UCLA (6-5) USC (9-2), 4:30 p.m.
One of the great, star-studded glamour games in all of football, whether its played at the beautiful Rose Bowl in Pasadena or, this year, across town at the grandiose L.A. Coliseum. The USC Trojans can win their sixth straight Pac-10 championship and set themselves up for a short bus ride to UCLA's home stomping grounds for an appearance in the Granddaddy of 'Em All, the Rose Bowl against Ohio State. The Bruins can play home for the holidays with a win over USC and a loss by Arizona State later in the day. The Trojans have plenty to prove: last year UCLA ruining USC's national title hopes with a shocking 13-9 win in Pasadena.
Oregon State (7-4) Oregon (8-3), 4:30 p.m.
The 111th revival of "The Civil War" lost some of its luster when Oregon lost top Heisman Trophy candidate QB Dennis Dixon two weeks ago. The Ducks offense has gone into a slump since under the leadership of Brady Leaf, Ryan's little brother. The one-loss, championship-bound Ducks then lost to Arizona before being shutout, 16-0, last week by UCLA. It shouldn't dampen the enthusiasm or entertainment value of the longest-running rivalry on the West Coast.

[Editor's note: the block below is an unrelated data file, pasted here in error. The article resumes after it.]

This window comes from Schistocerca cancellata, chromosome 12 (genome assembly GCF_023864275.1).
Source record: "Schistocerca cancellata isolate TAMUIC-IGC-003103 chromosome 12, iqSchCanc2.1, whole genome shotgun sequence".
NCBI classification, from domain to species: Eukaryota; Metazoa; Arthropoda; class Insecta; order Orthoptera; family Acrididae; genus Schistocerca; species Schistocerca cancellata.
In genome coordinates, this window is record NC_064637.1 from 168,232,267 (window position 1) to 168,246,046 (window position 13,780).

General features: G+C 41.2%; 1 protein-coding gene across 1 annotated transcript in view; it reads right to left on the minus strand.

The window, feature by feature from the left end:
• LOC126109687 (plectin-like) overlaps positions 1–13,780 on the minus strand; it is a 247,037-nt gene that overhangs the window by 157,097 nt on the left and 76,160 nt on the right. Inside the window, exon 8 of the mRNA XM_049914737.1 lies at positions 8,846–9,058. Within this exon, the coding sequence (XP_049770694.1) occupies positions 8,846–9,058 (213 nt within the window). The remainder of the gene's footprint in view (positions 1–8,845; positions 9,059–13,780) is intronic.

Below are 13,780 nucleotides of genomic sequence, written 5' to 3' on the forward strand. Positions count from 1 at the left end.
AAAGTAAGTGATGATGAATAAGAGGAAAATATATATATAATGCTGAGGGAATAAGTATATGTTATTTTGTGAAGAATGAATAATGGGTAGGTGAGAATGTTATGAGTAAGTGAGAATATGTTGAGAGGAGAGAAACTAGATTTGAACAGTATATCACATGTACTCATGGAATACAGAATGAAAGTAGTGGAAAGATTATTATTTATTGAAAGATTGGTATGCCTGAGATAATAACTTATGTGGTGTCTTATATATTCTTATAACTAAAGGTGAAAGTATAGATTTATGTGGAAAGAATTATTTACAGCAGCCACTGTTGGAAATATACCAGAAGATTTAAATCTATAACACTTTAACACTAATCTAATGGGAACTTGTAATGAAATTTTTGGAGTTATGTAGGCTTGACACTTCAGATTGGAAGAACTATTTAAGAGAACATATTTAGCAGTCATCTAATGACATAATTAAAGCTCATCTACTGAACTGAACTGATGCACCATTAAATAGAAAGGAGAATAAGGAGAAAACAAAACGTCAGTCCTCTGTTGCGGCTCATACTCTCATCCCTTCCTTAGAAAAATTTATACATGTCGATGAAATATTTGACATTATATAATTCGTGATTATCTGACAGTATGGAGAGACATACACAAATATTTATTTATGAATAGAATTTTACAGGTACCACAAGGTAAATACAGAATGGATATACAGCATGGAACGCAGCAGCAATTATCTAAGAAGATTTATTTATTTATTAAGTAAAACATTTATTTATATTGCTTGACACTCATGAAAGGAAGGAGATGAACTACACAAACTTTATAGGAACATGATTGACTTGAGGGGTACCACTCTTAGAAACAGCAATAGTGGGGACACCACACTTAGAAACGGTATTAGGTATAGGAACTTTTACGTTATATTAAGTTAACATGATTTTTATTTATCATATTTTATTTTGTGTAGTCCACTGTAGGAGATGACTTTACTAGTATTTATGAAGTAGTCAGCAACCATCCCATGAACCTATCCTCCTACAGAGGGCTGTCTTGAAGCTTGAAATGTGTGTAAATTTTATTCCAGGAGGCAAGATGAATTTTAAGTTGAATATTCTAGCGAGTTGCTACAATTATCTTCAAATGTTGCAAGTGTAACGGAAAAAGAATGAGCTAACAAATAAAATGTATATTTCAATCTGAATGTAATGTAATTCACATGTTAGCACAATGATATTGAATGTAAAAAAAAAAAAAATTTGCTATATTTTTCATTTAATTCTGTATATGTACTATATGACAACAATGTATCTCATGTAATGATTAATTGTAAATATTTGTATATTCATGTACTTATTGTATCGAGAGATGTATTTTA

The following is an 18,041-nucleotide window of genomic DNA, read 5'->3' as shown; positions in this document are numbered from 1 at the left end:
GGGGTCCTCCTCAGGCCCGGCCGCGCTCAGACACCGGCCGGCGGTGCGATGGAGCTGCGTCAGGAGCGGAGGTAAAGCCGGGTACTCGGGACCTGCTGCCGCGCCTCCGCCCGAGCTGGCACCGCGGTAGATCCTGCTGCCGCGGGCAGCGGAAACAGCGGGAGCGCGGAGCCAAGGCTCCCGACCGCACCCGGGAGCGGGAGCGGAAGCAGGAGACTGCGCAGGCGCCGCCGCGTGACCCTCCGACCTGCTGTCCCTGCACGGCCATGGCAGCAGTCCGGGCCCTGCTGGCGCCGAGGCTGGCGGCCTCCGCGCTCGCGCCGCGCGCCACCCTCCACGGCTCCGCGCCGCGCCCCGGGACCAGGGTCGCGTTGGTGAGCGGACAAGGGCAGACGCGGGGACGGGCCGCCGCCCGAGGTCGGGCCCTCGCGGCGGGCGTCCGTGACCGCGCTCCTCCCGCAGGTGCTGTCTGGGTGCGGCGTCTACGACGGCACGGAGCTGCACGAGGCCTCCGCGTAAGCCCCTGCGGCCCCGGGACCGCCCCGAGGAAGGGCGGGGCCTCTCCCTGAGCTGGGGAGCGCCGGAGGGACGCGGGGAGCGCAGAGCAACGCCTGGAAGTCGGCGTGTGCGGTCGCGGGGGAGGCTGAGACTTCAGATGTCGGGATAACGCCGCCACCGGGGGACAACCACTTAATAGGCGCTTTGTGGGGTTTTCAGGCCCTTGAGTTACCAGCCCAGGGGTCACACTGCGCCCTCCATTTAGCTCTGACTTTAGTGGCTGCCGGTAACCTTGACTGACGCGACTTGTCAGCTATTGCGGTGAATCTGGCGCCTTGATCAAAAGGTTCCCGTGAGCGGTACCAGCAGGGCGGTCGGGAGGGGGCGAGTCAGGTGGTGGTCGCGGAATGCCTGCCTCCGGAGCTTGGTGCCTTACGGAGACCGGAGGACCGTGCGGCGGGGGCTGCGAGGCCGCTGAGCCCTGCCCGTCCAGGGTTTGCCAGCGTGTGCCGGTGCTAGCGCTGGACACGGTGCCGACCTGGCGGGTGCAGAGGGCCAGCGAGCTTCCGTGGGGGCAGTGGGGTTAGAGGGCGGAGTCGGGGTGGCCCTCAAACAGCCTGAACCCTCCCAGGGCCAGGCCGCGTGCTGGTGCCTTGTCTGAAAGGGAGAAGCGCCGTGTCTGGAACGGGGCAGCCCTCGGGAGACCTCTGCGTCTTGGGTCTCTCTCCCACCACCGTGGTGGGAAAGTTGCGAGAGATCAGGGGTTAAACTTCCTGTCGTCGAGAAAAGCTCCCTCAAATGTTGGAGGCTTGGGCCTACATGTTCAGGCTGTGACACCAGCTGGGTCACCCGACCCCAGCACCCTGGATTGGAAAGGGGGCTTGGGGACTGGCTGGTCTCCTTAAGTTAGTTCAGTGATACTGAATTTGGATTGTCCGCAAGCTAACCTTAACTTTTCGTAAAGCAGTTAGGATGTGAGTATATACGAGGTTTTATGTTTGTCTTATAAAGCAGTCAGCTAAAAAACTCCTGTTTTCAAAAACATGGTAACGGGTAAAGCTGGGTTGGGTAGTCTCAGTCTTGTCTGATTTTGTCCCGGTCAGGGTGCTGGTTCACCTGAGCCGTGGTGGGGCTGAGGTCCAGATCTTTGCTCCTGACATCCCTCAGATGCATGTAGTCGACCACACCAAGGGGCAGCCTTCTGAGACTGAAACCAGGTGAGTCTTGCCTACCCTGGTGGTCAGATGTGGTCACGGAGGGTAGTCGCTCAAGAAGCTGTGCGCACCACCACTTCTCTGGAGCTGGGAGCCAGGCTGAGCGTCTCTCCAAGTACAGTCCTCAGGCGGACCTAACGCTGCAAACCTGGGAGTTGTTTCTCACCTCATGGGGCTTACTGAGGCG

California (6-5) vs. Stanford (3-8), 7 p.m.
Cal-Stanford has been "The Big Game" in the Bay Area for 100 years. This year, it features an exciting Cal team that was an early national title contender and a Stanford team coached by former NFL QB Jim Harbaugh that shocked 42-point favorite USC earlier this year. It became a big game nationally 25 years ago, when John Elway led Stanford to a miraculous comeback victory, only to watch it disappear with "the most amazing, sensational, dramatic, heart-rending, exciting, thrilling finish in the history of college football." In recent years, The Big Game was moved to championship weekend in recognition of its national appeal, even if the game rarely has national title implications.
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Pittsburgh (4-7) vs. West Virginia (10-1), 7:45 p.m.